Bad Actors Using Impersonation for Social Engineering Campaigns on LinkedIn

LinkedIn is rapidly becoming an essential platform for organizations to grow their brand, recruit employees, and keep their followers informed on the organization’s latest products and other corporate news. As the channel's value grows, so too does its value to bad actors. Last month, Michael Dell raised the specter of increasing numbers of fake users on the platform. A recent Reuters article described how, "Chinese espionage agencies are using fake LinkedIn accounts to try to recruit Americans with access to government and commercial secrets."

However, here we'll explore a new type of attack we identified in which a bad actor fabricates their credentials, experience, positions etc. to impersonate an individual to reach out to a real person deemed to have high value. As part of the fraud initiative, these bad actors also establish credibility by making other connections that are relevant to their mark. These accounts are not operated by bots, are not necessarily state actors, nor are they used for a massive distribution of malware, instead, they distinguish themselves by executing 1:1 social engineering campaigns.

Our analysts started researching bad actors on LinkedIn when our platform surfaced a number anomalies in certain accounts connected to our own executive team members.

In one case, a person purporting to be an associate professor at a top-tier research university recently reached out to one our executives to discuss possible research collaboration. The requestor seemed bona fide at first glance. In fact, LinkedIn provided a very impressive list of shared connections - including a high-powered cybersecurity insider. The “shared” connections seems to point to a deliberate attempt to hack LinkedIn’s features designed to build trust in the platform.

To validate the finding, we followed-up with a manual verification process. Close examination of the profile showed it was atypically thin for a professor, and additional background checks also revealed the person was not to be found in the university’s directory. The requestor’s name did match the name on a referenced patent but this could have been socially engineered.  We also reached out to this individual directly in an attempt to understand his true motivations, which while not entirely revealing, did tend to confirm our suspicions that his intentions were fraudulent. Our team even followed up with people on the list of shared connection and determined that no one really knew this individual. Needless to say, the communications with the actor ceased and all parties were alerted as to what was taking place.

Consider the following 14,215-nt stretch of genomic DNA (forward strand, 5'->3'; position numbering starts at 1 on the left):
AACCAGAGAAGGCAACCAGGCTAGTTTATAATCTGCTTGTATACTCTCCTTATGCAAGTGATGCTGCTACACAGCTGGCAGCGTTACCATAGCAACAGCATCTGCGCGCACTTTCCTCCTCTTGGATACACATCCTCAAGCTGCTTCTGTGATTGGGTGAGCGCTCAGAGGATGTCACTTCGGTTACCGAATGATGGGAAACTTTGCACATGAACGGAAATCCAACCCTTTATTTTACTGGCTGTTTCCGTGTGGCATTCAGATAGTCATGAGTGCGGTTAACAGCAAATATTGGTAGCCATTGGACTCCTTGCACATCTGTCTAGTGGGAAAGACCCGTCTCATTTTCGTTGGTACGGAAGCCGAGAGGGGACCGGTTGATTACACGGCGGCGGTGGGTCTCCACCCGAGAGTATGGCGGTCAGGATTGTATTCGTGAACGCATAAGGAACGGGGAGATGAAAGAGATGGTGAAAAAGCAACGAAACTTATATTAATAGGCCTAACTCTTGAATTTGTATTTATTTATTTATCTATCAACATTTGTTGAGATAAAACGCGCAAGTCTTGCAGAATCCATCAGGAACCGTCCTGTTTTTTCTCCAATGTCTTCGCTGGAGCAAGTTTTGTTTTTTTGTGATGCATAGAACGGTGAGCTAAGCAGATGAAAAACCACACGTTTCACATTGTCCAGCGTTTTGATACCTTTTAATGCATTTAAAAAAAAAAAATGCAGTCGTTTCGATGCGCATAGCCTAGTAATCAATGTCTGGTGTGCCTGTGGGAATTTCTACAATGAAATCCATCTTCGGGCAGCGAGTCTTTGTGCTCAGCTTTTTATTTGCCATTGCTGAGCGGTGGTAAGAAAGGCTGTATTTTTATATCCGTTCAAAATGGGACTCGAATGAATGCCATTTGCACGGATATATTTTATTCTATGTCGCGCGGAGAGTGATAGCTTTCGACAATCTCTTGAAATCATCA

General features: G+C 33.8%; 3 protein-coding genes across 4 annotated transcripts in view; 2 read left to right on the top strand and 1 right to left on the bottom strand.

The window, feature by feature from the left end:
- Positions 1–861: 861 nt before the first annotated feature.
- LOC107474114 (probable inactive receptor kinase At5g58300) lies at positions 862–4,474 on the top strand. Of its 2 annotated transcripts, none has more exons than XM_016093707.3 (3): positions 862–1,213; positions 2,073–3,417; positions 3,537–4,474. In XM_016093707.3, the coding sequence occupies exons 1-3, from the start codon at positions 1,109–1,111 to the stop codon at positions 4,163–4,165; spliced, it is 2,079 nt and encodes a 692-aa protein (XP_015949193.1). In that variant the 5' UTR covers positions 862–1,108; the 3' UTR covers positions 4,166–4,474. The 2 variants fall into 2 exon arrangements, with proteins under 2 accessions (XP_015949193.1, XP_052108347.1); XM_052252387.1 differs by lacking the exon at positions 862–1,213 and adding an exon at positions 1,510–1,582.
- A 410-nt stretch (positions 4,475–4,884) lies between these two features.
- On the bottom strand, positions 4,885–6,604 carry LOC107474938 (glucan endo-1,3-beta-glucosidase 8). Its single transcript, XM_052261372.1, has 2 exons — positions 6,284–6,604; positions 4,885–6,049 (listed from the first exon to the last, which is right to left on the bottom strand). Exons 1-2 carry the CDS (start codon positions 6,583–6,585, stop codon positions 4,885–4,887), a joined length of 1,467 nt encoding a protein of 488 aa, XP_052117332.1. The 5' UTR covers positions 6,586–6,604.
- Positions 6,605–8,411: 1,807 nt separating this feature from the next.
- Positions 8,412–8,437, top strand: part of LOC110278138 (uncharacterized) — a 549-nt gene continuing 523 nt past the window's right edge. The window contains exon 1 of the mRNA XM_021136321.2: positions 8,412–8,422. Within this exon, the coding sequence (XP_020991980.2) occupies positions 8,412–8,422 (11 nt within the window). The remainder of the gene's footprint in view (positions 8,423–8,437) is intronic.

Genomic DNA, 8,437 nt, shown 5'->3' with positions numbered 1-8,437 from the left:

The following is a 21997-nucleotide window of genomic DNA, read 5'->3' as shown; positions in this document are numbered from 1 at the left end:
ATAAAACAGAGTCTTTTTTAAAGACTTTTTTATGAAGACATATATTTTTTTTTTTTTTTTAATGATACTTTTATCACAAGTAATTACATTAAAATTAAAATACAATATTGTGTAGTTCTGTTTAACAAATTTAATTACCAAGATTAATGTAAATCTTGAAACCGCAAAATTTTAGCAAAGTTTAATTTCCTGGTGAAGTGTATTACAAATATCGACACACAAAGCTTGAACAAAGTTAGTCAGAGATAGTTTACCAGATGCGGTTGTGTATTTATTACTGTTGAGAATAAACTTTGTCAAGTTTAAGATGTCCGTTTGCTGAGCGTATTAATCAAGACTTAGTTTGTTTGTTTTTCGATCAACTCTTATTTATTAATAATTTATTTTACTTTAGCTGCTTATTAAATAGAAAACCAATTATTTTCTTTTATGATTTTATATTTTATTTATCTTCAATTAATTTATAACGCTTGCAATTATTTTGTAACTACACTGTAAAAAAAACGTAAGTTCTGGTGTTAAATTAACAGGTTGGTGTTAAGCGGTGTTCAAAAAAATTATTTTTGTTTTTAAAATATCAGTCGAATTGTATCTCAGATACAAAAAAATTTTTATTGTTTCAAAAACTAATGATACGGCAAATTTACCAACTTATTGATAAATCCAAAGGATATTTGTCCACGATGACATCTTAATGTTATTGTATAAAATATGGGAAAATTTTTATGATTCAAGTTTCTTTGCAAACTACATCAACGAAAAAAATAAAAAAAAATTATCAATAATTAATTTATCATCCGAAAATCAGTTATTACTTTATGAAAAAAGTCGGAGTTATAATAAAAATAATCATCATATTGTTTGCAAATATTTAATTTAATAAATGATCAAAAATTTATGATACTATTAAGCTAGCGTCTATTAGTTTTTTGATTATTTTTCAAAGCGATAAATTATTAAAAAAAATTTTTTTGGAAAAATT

At an individual level, this approach may work, but at the enterprise level, with hundreds or thousands of employees, it’s not scalable and the potential risk of malicious activity escalates rapidly. LinkedIn has become a valuable channel for phishing attacks as most users access the platform at work, read: on networked computers. Employees receiving connection requests may underestimate the risks, especially when the ultimate target may be the organization itself.

If you’re a LinkedIn user or you want to encourage your teams to use the social platform more effectively for business, such sophisticated campaigns should give you pause. Think about all the unfamiliar connection requests you’ve received over your social life. And when you aggregate LinkedIn accounts across your entire workforce, there becomes considerable opportunity for bad actors to systematically infiltrate the entire corporate ecosystem including 3rd party relationships.

Safeguard Cyber identifies suspicious LinkedIn accounts for our clients and tags them for further analysis. Risk scoring is applied to identify bad actors, trusted accounts, and those that remain under suspicion. With the introduction of SafeguardMe, “Safeguarded” account owners can be notified of suspicious and bad actors in their connections and provided with personalized remediation options. As new types of malicious accounts threats emerge, Safeguard Cyber will update its threat signatures to continually identify potential bad actors across the entire span of an organization's employee connections base. Further, by leveraging our ever-expanding bad actor/bot database across the larger network of Safeguarded accounts, bad actor elimination becomes more efficient and comprehensive.

 

 

 

About the author
Kevin Walter

Kevin Walter

Kevin Walter manages product marketing at SafeGuard Cyber. Prior to joining us, Kevin served in senior product management and strategy roles for various information management product portfolios at MicroFocus, HPE, EMC and Legato Systems.

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